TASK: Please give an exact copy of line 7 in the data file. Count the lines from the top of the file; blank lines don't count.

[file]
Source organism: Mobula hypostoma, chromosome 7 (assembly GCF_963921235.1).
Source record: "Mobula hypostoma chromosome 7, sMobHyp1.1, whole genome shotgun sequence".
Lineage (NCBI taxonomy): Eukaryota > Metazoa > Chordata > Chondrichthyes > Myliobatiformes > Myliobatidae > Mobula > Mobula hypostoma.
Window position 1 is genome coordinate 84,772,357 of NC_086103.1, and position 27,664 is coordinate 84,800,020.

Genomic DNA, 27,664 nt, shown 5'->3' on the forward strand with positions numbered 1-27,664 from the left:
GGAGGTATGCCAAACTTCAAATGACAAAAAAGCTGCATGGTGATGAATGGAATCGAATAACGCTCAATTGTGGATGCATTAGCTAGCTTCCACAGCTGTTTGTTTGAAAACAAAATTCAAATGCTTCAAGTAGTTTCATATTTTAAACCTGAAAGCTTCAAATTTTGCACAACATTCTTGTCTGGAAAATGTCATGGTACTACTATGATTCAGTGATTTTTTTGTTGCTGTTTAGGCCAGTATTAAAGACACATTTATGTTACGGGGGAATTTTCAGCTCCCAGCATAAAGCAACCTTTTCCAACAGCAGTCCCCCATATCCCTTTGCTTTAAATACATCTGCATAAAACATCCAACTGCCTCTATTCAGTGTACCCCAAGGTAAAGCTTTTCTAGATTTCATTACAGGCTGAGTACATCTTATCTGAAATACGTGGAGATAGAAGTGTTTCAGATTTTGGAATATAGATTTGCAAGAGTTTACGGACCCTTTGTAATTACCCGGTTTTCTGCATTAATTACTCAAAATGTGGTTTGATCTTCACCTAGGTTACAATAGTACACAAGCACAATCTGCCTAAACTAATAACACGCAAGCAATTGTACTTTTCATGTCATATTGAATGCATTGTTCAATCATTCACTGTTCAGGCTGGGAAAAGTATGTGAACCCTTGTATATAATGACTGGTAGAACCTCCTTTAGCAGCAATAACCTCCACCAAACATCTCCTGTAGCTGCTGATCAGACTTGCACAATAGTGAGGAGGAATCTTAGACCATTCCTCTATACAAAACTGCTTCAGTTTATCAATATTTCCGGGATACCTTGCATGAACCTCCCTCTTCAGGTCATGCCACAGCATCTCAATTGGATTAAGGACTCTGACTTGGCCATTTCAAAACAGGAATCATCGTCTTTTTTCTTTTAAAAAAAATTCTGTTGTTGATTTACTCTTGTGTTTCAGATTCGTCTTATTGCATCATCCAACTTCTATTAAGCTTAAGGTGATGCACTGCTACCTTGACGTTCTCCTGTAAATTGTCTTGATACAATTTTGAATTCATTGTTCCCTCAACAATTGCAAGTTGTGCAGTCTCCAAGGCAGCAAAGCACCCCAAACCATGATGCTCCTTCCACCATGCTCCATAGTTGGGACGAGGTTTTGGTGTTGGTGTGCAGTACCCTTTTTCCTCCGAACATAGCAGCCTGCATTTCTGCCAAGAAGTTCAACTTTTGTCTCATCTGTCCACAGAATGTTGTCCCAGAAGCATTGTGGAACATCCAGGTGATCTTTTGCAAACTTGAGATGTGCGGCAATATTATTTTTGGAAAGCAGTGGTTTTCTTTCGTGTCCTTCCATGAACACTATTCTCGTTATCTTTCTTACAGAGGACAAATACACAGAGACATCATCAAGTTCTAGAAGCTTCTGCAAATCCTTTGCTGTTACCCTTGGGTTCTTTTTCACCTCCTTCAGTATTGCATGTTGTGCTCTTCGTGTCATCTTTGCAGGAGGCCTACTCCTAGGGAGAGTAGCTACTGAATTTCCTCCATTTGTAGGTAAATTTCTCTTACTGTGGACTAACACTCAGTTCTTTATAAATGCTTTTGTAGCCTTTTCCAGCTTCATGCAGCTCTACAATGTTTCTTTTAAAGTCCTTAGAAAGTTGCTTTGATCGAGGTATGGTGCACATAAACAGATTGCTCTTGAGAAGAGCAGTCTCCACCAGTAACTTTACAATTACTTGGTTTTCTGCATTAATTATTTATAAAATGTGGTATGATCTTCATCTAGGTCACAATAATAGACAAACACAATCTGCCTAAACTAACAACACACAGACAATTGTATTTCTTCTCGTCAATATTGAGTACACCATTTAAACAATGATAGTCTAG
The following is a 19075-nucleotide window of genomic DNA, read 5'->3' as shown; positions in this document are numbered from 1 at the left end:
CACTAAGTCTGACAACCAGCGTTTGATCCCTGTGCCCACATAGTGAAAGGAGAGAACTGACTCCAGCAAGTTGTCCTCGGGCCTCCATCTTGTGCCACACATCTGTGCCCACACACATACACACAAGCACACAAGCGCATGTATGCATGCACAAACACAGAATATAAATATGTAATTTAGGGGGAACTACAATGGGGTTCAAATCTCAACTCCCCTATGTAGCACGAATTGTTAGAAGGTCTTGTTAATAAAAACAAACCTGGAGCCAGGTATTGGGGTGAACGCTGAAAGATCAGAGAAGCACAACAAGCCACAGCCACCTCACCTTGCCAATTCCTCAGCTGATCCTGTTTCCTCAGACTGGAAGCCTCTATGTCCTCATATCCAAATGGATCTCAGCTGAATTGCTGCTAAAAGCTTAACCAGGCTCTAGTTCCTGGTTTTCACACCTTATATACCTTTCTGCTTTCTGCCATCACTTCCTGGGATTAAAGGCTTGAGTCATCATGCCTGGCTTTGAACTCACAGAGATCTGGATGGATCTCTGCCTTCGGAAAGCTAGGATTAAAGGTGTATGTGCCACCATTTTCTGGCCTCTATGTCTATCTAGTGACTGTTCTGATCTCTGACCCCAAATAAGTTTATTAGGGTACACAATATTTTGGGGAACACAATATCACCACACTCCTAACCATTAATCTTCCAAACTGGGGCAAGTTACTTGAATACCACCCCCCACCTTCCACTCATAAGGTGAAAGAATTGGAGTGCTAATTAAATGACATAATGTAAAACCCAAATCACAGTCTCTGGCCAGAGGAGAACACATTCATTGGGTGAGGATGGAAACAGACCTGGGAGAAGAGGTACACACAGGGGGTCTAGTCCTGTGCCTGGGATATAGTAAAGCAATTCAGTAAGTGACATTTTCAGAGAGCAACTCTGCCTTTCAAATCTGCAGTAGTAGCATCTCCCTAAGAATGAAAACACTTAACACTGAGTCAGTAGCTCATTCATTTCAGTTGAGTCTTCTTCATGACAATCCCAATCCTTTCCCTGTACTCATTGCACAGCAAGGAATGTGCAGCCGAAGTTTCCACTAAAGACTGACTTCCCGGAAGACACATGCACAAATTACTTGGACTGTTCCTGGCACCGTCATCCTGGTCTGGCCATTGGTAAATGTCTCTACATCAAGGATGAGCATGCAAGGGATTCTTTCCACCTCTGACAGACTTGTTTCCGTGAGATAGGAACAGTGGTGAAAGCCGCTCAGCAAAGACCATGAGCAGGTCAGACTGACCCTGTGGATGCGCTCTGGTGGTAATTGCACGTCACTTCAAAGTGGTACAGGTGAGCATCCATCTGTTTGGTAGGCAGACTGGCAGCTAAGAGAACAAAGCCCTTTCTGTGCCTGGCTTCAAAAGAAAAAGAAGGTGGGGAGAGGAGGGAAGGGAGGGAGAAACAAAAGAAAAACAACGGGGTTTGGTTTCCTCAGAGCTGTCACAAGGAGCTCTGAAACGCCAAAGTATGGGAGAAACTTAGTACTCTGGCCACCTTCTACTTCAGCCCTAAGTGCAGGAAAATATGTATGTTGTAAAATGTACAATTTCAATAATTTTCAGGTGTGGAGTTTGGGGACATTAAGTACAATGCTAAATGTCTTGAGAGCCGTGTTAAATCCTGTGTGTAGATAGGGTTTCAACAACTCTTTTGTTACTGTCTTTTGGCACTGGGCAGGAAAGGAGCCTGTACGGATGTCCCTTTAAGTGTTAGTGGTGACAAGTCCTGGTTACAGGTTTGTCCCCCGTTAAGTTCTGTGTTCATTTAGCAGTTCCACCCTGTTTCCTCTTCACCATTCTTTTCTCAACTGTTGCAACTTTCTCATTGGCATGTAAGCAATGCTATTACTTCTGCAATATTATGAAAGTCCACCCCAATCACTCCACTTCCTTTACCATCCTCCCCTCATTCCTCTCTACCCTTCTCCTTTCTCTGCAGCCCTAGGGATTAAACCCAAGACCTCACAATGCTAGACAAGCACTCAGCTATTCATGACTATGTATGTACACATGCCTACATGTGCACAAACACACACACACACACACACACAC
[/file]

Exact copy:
The following is a 19075-nucleotide window of genomic DNA, read 5'->3' as shown; positions in this document are numbered from 1 at the left end: